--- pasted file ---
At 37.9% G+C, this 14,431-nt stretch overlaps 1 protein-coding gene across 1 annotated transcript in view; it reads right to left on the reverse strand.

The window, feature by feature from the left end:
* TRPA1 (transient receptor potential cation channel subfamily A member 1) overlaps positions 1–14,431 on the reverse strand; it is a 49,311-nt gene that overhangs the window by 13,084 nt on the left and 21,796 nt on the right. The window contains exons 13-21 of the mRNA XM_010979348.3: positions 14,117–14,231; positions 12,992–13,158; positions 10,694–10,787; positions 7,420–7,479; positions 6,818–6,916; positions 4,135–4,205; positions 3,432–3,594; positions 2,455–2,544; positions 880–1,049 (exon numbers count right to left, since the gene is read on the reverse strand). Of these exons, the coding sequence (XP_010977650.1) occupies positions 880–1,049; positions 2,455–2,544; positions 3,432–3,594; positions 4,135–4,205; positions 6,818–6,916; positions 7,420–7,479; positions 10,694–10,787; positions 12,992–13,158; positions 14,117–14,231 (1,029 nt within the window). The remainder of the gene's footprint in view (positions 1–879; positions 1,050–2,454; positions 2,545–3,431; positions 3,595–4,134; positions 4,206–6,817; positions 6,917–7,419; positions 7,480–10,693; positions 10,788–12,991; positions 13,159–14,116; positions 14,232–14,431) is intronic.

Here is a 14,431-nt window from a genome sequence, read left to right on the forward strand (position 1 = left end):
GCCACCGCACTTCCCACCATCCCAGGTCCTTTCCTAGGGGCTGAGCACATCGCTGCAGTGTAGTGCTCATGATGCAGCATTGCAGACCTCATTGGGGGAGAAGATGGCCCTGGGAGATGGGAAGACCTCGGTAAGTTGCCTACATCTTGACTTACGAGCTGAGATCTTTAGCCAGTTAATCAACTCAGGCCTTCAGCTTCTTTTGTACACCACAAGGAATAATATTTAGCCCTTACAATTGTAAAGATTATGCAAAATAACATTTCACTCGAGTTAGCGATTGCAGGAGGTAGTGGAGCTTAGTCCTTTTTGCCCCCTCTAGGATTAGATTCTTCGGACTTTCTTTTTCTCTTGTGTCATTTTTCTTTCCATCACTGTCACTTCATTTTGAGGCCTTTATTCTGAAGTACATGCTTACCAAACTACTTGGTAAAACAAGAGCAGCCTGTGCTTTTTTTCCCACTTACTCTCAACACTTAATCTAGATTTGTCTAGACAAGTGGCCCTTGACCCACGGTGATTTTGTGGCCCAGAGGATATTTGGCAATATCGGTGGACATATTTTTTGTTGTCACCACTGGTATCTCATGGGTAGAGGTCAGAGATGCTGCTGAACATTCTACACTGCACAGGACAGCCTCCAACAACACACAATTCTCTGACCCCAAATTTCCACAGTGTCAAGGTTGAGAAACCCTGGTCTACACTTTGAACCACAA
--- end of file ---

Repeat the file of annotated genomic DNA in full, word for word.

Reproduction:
At 37.9% G+C, this 14,431-nt stretch overlaps 1 protein-coding gene across 1 annotated transcript in view; it reads right to left on the reverse strand.

The window, feature by feature from the left end:
* TRPA1 (transient receptor potential cation channel subfamily A member 1) overlaps positions 1–14,431 on the reverse strand; it is a 49,311-nt gene that overhangs the window by 13,084 nt on the left and 21,796 nt on the right. The window contains exons 13-21 of the mRNA XM_010979348.3: positions 14,117–14,231; positions 12,992–13,158; positions 10,694–10,787; positions 7,420–7,479; positions 6,818–6,916; positions 4,135–4,205; positions 3,432–3,594; positions 2,455–2,544; positions 880–1,049 (exon numbers count right to left, since the gene is read on the reverse strand). Of these exons, the coding sequence (XP_010977650.1) occupies positions 880–1,049; positions 2,455–2,544; positions 3,432–3,594; positions 4,135–4,205; positions 6,818–6,916; positions 7,420–7,479; positions 10,694–10,787; positions 12,992–13,158; positions 14,117–14,231 (1,029 nt within the window). The remainder of the gene's footprint in view (positions 1–879; positions 1,050–2,454; positions 2,545–3,431; positions 3,595–4,134; positions 4,206–6,817; positions 6,917–7,419; positions 7,480–10,693; positions 10,788–12,991; positions 13,159–14,116; positions 14,232–14,431) is intronic.

Here is a 14,431-nt window from a genome sequence, read left to right on the forward strand (position 1 = left end):
GCCACCGCACTTCCCACCATCCCAGGTCCTTTCCTAGGGGCTGAGCACATCGCTGCAGTGTAGTGCTCATGATGCAGCATTGCAGACCTCATTGGGGGAGAAGATGGCCCTGGGAGATGGGAAGACCTCGGTAAGTTGCCTACATCTTGACTTACGAGCTGAGATCTTTAGCCAGTTAATCAACTCAGGCCTTCAGCTTCTTTTGTACACCACAAGGAATAATATTTAGCCCTTACAATTGTAAAGATTATGCAAAATAACATTTCACTCGAGTTAGCGATTGCAGGAGGTAGTGGAGCTTAGTCCTTTTTGCCCCCTCTAGGATTAGATTCTTCGGACTTTCTTTTTCTCTTGTGTCATTTTTCTTTCCATCACTGTCACTTCATTTTGAGGCCTTTATTCTGAAGTACATGCTTACCAAACTACTTGGTAAAACAAGAGCAGCCTGTGCTTTTTTTCCCACTTACTCTCAACACTTAATCTAGATTTGTCTAGACAAGTGGCCCTTGACCCACGGTGATTTTGTGGCCCAGAGGATATTTGGCAATATCGGTGGACATATTTTTTGTTGTCACCACTGGTATCTCATGGGTAGAGGTCAGAGATGCTGCTGAACATTCTACACTGCACAGGACAGCCTCCAACAACACACAATTCTCTGACCCCAAATTTCCACAGTGTCAAGGTTGAGAAACCCTGGTCTACACTTTGAACCACAA